Topographic mapping in Uruguay is the responsibility of the Servicio Geográfico Militar (SGMU), Montevideo, founded in 1913. Early work by the SGMU concentrated on the establishment of a geodetic network for the country. 1:20,000 scale sheets of the department of Montevideo were published in 1920, and in 1926, production of a 1:50,000 scale topographic map series commenced. By 1943, only 10 percent of the country has been mapped in detail, but in the year the USAAF flew a complete cover of Trimetrogon air photographs, a 1:500,000 scale map was compiled. Then in 1966 and 1967, air photography was acquired for the production of a series of 1:50,000 scale photomaps covering the whole country and sharing the sheet lines of the conventional 1:50,000 scale map. These sheets were issued between 1967 and 1973.

Today, the national cartographic plan allows for the production of topographic maps at scales of 1:25,000; 1:50,000; 1:100,000 and 1:200,000. The projection is Gauss conformal, Hayford 1924 ellipsoid. Five sheets are also available at 1:250,000 scale as part of the now defunct PAIGH Americas Program, published between 1984 and 1990.

The 1:50,000 scale map remains the principal series. The current version, began at the end of the 1970s, is based on aerial photography flown in 1966 and 1967, and was completed in the early 1990s. Sheets each cover 0.20G latitude by 0.40G longitude and have 10 m contour intervals. Gravimetric observations at the time of this photography resulted in publication of a provisional 1:1,000,000 scale gravimetric map in 1970.

The 1:100,000 scale topographic map is complete in 87 sheets, but mostly in a three-color series begining in 1974, and lacking contours. This planimetric edition was completed in 1980, and a new five-color version with 20 m contours was started in 1984. 1:200,000 scale sheets were derived from photographic reductions of 1:100,000 scale mapping, but the published sheets cover only the northern half of the country.

A new 1:25,000 scale series began in 1988, based on new air photography. This is a five-color map with 5 m contours. Sheets each cover 0.20G of longitude and 0.10G of latitude. So far sheets have been published for the departments of Canelones and Montevideo.

The Dirección Nacional de Topografía (DNT), under the Ministério de Transportes y Obras Pύblicas, serves as the principal civilian mapping authority. DNT has published large scale urban maps and a series of 18 departmental maps at 1:200,000 scale. In 1992 it began a program of digital cartography, and is developing a GIS which will offer the opportunity to centralize and integrate the handling of spatially referenced data from a number of government organizations, including SGMU with which it is collaborating to digitize the 1:50 000 topographic series.

Soviet military topographic mapping of Uruguay is available at the following scales: 1:1,000,000 (4 sheets, complete coverage, published in 1990); 1:500,000 (9 sheets, complete coverage, published in 1979) and a city (1:25,000) topographic map of Montevideo published in 1982. These products are available in print, digital raster and digital vector GIS formats from East View Geospatial.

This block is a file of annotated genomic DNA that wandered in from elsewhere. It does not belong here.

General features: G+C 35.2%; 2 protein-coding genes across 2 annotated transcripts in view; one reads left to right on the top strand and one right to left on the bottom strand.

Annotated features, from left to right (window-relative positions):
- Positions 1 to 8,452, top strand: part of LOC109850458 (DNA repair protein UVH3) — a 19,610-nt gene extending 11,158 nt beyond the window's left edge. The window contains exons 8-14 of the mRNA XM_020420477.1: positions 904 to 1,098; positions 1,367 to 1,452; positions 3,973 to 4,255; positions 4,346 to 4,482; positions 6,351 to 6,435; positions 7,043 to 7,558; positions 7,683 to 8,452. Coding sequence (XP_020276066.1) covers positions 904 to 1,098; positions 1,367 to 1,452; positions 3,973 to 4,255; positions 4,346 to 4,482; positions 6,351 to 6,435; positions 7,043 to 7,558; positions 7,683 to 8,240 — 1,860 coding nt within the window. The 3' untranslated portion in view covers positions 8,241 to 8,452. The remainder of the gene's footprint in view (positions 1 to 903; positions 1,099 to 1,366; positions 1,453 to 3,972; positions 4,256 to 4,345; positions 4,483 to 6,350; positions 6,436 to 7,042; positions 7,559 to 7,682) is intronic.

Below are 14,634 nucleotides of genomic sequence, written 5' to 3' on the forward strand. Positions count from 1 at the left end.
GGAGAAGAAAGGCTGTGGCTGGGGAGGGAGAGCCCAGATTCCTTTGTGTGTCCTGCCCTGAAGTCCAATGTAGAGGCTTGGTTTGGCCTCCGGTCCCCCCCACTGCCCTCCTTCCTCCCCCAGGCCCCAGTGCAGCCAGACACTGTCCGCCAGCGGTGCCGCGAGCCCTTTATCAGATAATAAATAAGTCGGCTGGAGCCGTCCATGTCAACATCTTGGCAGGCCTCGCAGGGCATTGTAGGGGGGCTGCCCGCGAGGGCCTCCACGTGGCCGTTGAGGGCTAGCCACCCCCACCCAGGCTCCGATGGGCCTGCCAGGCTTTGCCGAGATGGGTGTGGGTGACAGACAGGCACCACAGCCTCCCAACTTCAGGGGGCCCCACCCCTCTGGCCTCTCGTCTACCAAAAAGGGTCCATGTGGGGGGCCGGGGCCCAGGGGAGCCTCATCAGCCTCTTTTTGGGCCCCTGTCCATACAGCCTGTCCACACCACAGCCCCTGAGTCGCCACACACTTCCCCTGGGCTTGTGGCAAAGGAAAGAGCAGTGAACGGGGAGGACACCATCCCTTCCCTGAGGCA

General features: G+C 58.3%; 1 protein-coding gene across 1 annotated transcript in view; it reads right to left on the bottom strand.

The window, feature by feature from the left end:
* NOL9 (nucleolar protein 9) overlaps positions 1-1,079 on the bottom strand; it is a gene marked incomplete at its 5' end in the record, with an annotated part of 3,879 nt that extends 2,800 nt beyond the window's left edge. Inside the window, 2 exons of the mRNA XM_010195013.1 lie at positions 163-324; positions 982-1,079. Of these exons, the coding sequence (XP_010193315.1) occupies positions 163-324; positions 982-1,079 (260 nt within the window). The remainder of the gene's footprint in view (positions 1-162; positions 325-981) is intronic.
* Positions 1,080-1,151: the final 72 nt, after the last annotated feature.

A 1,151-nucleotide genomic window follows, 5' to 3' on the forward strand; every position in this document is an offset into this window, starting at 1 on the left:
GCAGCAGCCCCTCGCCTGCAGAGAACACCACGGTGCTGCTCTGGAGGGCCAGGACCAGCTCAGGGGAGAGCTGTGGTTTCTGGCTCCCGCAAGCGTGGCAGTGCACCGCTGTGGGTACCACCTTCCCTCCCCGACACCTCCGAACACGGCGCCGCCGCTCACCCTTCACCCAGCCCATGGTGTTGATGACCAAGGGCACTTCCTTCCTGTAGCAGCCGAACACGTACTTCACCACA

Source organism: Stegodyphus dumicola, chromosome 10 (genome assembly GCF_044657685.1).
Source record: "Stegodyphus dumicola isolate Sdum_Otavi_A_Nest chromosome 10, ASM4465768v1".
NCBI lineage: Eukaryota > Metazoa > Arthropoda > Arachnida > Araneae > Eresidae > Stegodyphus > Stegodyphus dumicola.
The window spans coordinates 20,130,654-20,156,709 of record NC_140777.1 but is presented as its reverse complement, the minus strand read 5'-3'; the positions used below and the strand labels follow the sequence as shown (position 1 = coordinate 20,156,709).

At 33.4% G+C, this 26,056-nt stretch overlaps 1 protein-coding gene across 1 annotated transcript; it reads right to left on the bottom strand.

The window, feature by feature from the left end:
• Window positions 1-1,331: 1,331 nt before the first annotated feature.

Bathymetric and hydrographic survey of Uruguay’s coastal waters is undertaken by the Servicio de Oceanografía, Hidrografía y Meteorología de la Armada (SOHMA). Products include coastal charts, charts of the Rio de la Plata and the Rio Uruguay, and a 1:4,000 scale chart of Uruguay’s scientific Antarctic base in the South Shetland Islands.

Earth science mapping is the responsibility of the Dirección Nacional de Minería y Geología (DINAMIGA). The principal series is at 1:100,000 scale, based on topographic sheet lines, but only four sheets, with explanatory texts, have been published. The latest edition of the 1:500,000 scale geological map was issued in 1985, and an Atlas del inventario de materias primas no metálicas en el Uruguay was prepared in 1982 in a collaborative program with the German Bundesanstalt fϋr Geowissenschaften und Rohstoffe.

A first approximation of an inventory of soils of Uruguay was produced in 1962 as part of a National Agricultural Development Plan, and in 1965 a full soil mapping program was initiated. A national 1:1,000,000 scale soil map was first published in 1967 and revised in 1976. From 1982, some 1:100,000 reconnaissance soil maps on a photomap base were issued. The current organization is the Dirección de Suelos y Aguas (DSA) (formerly Dirección de Suelos), operating under the Ministerio de Ganadería, Agricultύra y Pesca (MGAP). Uruguay has been a test site for the development of the World Soil and Terrain Digital Database (SOTER), described in the World section, and 1:1,000,000 resolution SOTER databases are currently in preparation for Uruguay as well as adjoining parts of Argentina and Brazil.

Large-scale urban maps of Montevideo have been published by SGMU and DNT, and motoring maps of the country are issued by the Automovil Club del Uruguay (ACU). A general tourist map of the country has been published by International Travel Maps (ITM).

The Instituto Nacional de Estadística (INE) produces departmental maps, 1:5,000 scale planimetric maps of the departmental capitals, a multi-sheet 1:10,000 scale map of Montevideo and maps of census tracts.

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